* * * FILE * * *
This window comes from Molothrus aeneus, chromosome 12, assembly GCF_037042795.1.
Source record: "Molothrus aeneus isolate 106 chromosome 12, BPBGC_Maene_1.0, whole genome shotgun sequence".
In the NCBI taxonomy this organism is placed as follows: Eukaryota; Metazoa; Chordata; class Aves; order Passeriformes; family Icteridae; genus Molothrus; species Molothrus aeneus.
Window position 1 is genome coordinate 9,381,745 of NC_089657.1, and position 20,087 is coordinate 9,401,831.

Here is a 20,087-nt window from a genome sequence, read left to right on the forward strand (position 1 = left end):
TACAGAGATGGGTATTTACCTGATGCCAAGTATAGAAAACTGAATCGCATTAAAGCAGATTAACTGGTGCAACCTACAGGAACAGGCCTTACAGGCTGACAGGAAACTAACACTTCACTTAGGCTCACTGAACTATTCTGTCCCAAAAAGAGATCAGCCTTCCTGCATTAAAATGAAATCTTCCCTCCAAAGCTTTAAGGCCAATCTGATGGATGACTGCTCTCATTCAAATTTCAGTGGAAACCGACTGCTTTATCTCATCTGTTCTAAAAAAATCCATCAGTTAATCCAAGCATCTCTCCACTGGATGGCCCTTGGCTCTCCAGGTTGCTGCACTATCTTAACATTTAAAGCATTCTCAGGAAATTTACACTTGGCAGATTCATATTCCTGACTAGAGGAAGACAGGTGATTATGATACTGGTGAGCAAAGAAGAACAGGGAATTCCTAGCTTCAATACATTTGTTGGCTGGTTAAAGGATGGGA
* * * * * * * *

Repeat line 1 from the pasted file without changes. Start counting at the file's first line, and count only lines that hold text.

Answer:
This window comes from Molothrus aeneus, chromosome 12, assembly GCF_037042795.1.